The tribes of Gad and Reuben were far enough away from their church family that the enemy could more easily overtake them. And that’s exactly what happened.  Not only were those two tribes overtaken, but half the tribe of Mannaseh was also overtaken because they decided it was a good idea to settle there as well. None of these tribes realized at the time they settled that their location left them vulnerable to attacks.  Several years later when Assyria attacked, they ended up taking those on the east side captive ten years before the rest of the tribes on the west side were taken.

How did it go from the tribes of Gad and Rebuen to the tribes of Gad and Reuben and half the tribe of Mannaseh?  The Bible doesn’t say, but we know from experience that when someone goes off course in their spiritual life that someone else almost always ends up following.  I believe that’s what happened here.

Gad, Reuben, and half the tribe of Mannaseh made a critical mistake when they took what they thought they needed over what God knew they needed.  They weren’t supposed to be dwelling in a “place for cattle.” They were supposed to be dwelling in a “land flowing with milk and honey.”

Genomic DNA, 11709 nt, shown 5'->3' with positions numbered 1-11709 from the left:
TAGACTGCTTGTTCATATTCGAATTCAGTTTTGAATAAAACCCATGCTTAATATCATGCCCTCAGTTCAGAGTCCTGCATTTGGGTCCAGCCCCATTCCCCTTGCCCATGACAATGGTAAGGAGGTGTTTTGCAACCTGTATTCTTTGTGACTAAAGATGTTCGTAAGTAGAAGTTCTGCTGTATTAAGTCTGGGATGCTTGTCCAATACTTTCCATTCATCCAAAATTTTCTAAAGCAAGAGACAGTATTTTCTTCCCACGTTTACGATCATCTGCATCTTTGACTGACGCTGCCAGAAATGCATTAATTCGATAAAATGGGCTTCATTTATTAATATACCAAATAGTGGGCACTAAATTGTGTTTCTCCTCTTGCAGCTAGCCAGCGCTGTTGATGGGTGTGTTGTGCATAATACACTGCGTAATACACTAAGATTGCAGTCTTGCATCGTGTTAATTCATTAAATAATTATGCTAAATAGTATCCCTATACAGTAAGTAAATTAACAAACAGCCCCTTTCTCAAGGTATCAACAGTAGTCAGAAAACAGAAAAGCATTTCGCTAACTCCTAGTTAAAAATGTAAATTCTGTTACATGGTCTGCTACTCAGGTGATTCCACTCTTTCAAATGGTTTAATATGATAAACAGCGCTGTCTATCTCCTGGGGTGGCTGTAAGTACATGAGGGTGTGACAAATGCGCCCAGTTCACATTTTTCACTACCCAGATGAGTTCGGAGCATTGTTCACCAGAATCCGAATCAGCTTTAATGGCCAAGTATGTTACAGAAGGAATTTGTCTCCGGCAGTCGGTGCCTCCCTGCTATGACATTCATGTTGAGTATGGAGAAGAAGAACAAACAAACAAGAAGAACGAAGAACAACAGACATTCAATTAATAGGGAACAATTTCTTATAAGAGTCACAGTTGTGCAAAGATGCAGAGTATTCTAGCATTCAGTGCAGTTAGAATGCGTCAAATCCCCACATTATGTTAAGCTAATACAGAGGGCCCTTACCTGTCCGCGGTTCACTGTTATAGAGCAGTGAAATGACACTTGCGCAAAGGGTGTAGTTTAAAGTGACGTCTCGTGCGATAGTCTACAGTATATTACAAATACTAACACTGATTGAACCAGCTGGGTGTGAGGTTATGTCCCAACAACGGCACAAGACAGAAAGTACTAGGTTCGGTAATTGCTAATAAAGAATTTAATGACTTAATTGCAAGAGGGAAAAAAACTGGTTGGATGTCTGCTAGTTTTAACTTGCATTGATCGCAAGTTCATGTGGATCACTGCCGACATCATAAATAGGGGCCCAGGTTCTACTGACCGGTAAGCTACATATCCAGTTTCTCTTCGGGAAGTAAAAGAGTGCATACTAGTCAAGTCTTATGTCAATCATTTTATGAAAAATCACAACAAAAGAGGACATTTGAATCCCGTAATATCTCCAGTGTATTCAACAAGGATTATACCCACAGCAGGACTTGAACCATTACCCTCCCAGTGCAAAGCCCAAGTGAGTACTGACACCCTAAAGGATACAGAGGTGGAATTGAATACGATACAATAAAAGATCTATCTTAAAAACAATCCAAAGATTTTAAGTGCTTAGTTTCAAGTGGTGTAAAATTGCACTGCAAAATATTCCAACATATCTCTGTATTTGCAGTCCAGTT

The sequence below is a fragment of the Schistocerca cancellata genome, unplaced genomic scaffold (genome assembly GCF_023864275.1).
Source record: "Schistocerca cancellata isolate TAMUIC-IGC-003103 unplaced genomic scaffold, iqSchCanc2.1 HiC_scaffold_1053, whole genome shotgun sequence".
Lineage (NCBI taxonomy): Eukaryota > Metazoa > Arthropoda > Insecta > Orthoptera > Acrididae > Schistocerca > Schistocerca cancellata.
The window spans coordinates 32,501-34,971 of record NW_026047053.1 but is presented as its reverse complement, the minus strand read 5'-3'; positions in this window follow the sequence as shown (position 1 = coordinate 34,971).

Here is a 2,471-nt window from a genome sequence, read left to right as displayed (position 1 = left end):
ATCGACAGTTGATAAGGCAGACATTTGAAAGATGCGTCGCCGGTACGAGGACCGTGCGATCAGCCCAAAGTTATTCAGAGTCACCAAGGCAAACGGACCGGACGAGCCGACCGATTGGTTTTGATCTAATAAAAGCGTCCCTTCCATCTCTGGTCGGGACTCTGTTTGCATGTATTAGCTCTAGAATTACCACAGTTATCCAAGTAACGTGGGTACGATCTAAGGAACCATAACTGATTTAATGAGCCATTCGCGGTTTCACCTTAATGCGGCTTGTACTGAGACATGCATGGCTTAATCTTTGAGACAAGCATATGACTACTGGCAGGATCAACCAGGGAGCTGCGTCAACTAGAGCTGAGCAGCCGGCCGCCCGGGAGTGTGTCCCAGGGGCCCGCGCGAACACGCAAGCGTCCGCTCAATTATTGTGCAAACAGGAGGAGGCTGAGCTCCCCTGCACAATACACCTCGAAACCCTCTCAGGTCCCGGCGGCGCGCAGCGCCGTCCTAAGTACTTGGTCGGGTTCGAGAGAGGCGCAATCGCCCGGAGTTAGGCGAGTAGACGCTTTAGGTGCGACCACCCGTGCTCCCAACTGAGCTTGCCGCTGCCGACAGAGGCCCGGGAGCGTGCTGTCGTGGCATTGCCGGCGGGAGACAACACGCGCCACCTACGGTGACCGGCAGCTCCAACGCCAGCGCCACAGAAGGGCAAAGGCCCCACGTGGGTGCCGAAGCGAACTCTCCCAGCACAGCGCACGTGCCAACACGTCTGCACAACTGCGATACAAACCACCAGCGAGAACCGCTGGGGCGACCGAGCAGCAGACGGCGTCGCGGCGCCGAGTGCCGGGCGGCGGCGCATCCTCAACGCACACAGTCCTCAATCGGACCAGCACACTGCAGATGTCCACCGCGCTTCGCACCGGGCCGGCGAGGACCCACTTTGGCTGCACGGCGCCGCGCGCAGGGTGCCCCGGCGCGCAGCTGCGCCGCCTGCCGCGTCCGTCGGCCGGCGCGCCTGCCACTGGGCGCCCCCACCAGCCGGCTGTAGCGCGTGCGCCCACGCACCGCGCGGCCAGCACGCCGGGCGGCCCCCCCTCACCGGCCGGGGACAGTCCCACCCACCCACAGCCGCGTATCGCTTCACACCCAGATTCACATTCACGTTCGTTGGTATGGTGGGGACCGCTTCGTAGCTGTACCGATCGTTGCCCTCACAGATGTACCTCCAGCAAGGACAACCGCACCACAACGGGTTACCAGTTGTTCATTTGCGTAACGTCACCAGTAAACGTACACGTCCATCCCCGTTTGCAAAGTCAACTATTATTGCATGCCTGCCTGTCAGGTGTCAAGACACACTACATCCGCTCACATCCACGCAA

Their focus was off and they weren’t concerned with obeying.  Their only concern was immediate gratification.  This ended up being a costly mistake years later.  So many times we make decisions based on selfish reasons, never realizing that we are putting ourselves, our families, and those that follow us at risk.  

We can’t lose sight of the end goal when we are on our way through life. 

Our end goal should not be a life filled with things our flesh desires and it definitely should not be a life settled just outside of where God wants us.  God didn’t choose the East side for His people for good reasons.  He chose the West side.  Those tribes couldn’t see down the road many years later when the enemy would snatch them up because they were vulnerable, but God saw.  They should have stayed on the path until the end.  These two and a half tribes may have had pleasure temporarily, but that came at the price of losing it all in the end.  God’s best is always better than good.